John Frusciante – To Record Only Water For Ten Days
Released February 13th, 2001 on Warner Bros. Records
Produced by John Frusciante
John Frusciante was always the ghost at the heart of the Red Hot Chili Peppers’ success. When he joined, at the precocious age of 18, it was in the immediate wake of the overdose death of their original guitarist Hillel Slovak. He would develop his own problems with heroin, but before that he would be present for the Chili Peppers’ rise to stardom. His first album with the band, 1989’s Mother’s Milk, suffered from an overabundance of metal guitar tone, thanks to an overzealous producer. The followup, though – another album with a milestone anniversary this year – showed a more intricate side to his guitar playing. It’s become a huge cliche to refer to Frusciante’s playing on Blood Sugar Sex Magik as “post-Hendrix” but there is a grace in his phrasing that makes the comparison inevitable. Most players that garner comparisons to Hendrix, or Stevie Ray Vaughan, or whoever you like often suffer from main character syndrome. They become the focus. Frusciante’s work has never made him the focus of the band; RHCP work as a collective and his playing is an integral part of that collective but carefully never overshadows it. In a sense his playing is much like Tom Verlaine’s, in that you can definitely taste the flavour but it’s never the only real ingredient. Both guitarists share an affinity for short, memorable passages over lengthy wank-fests, as well.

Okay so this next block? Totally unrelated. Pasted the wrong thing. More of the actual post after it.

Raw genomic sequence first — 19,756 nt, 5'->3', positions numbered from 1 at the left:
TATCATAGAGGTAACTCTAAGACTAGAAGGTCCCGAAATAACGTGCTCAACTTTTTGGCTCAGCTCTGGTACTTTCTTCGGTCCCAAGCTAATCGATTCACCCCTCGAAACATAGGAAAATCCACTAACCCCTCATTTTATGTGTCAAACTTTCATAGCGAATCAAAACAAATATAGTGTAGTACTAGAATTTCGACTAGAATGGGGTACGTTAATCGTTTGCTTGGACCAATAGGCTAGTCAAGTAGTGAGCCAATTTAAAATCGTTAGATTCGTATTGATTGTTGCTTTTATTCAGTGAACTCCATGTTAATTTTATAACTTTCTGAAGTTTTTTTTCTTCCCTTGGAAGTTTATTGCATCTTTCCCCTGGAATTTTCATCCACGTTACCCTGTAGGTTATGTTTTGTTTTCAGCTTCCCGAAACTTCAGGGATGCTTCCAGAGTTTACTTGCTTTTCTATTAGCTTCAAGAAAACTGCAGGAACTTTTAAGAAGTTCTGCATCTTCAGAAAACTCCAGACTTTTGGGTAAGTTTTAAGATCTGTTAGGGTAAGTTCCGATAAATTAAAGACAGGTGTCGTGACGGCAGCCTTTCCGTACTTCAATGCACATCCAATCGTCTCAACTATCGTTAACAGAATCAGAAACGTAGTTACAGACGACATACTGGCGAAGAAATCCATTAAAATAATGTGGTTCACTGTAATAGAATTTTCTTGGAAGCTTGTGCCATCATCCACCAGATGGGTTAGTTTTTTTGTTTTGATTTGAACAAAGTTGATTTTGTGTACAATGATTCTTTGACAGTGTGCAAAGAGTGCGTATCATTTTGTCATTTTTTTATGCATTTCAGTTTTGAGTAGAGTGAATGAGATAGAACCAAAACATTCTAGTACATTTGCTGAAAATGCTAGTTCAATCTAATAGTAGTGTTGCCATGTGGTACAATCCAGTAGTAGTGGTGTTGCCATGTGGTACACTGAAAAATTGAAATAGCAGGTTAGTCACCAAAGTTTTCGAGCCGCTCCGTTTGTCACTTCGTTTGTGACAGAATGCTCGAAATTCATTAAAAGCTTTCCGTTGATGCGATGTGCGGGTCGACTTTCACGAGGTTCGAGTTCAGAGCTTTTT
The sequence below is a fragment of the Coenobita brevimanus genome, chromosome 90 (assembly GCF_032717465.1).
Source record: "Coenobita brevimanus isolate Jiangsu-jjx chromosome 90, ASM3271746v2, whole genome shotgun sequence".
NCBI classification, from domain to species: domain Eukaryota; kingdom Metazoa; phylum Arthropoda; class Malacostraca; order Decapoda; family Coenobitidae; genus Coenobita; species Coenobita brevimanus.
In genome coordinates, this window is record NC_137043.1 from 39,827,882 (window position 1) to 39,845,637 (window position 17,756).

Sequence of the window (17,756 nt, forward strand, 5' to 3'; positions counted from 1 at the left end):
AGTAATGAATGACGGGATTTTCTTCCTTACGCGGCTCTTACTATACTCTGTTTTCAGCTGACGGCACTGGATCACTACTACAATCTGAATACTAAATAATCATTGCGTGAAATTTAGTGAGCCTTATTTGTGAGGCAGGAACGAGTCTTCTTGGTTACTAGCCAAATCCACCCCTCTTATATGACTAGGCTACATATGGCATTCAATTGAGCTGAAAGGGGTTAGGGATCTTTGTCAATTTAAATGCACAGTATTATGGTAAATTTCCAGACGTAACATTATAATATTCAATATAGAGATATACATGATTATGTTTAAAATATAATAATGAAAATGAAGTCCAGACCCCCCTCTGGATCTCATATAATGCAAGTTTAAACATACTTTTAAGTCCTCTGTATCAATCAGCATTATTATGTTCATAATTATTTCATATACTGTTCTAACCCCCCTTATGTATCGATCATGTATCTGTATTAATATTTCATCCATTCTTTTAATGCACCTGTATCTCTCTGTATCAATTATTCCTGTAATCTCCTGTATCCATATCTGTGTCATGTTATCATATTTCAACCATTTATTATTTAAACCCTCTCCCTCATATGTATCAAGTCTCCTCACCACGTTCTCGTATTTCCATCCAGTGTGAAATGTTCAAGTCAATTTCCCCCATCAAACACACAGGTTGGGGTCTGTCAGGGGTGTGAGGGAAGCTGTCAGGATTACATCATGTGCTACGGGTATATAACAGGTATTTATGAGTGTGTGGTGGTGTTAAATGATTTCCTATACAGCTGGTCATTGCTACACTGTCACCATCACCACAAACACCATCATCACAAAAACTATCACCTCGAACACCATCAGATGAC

To Record Only Water For Ten Days showed another side of Frusciante, one that had only been hinted at previously. He’d left RHCP at the peak of their success, claiming artistic differences but also simply unable, at the age of 20, to cope with the band’s meteoric and seemingly overnight success. This had also been fueled by what became, by the mid-1990s, an absolutely brutal heroin addiction; he was at one point reduced to a mere skeleton and nearly died from an oral infection. He released two solo albums during this period, the first of which is an interesting if ultimately flimsy attempt at avant-garde art-making and the second of which is uncomfortable to listen to. This was done, he admitted, just to get some money to keep up his habits. When he nearly died, got clean, rejoined RHCP, and recorded 1999’s landmark Californication album, he was gripped with the idea of releasing his own music that aimed for something more widespread; something that spoke to more people than just fellow weird L.A. addicts. The result was this album, written and recorded on the Pepper’s world tour behind Californication. It’s an album that showcases his interest in rhythm programming (an interest that would manifest in his electronic detour during the 2010s), his understanded, punk-flecked guitar playing, and the lonesome melody-making that also lurks in the shadows of some of RHCP’s best songs. His solo debut, Niandra LaDes and Usually Just a T-Shirt, shows glimpses of what he would do here, but a newfound confidence in his sobriety and a willingness to incorporate synthesizers and programmed drums adds a layer of depth and texture to the songs. “Fallout” and “Ramparts”, particularly, sketch out what this album is about: moments of post-grunge rock ‘n’ roll mope-stomp with moments of brittle, heart-wrenching guitar leads. He has recorded a veritable ton of music since, both with and without the Chili Peppers, but To Record Only Water For Ten Days remains his best album.